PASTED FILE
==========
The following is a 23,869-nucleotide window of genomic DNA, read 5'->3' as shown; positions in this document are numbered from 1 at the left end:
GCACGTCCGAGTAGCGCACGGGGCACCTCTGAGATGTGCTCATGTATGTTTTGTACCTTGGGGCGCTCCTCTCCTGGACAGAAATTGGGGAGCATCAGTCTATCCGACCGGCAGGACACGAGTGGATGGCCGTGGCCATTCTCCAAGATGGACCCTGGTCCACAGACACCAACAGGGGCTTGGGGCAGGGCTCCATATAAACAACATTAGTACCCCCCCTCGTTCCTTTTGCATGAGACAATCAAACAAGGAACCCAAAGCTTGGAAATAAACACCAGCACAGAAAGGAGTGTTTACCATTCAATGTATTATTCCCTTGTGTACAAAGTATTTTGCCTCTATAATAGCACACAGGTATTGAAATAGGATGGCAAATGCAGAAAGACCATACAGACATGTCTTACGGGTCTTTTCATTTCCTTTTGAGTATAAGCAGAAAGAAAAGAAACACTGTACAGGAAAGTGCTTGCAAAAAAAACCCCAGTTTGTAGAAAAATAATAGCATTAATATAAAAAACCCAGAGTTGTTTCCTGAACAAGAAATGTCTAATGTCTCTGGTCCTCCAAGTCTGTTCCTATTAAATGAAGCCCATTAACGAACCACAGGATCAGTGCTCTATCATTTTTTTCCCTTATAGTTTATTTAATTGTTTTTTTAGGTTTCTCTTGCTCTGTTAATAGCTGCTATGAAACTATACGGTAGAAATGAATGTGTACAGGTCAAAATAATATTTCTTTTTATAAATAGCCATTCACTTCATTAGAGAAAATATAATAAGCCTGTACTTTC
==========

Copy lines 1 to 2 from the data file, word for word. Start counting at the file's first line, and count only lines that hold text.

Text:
The following is a 23,869-nucleotide window of genomic DNA, read 5'->3' as shown; positions in this document are numbered from 1 at the left end:
GCACGTCCGAGTAGCGCACGGGGCACCTCTGAGATGTGCTCATGTATGTTTTGTACCTTGGGGCGCTCCTCTCCTGGACAGAAATTGGGGAGCATCAGTCTATCCGACCGGCAGGACACGAGTGGATGGCCGTGGCCATTCTCCAAGATGGACCCTGGTCCACAGACACCAACAGGGGCTTGGGGCAGGGCTCCATATAAACAACATTAGTACCCCCCCTCGTTCCTTTTGCATGAGACAATCAAACAAGGAACCCAAAGCTTGGAAATAAACACCAGCACAGAAAGGAGTGTTTACCATTCAATGTATTATTCCCTTGTGTACAAAGTATTTTGCCTCTATAATAGCACACAGGTATTGAAATAGGATGGCAAATGCAGAAAGACCATACAGACATGTCTTACGGGTCTTTTCATTTCCTTTTGAGTATAAGCAGAAAGAAAAGAAACACTGTACAGGAAAGTGCTTGCAAAAAAAACCCCAGTTTGTAGAAAAATAATAGCATTAATATAAAAAACCCAGAGTTGTTTCCTGAACAAGAAATGTCTAATGTCTCTGGTCCTCCAAGTCTGTTCCTATTAAATGAAGCCCATTAACGAACCACAGGATCAGTGCTCTATCATTTTTTTCCCTTATAGTTTATTTAATTGTTTTTTTAGGTTTCTCTTGCTCTGTTAATAGCTGCTATGAAACTATACGGTAGAAATGAATGTGTACAGGTCAAAATAATATTTCTTTTTATAAATAGCCATTCACTTCATTAGAGAAAATATAATAAGCCTGTACTTTC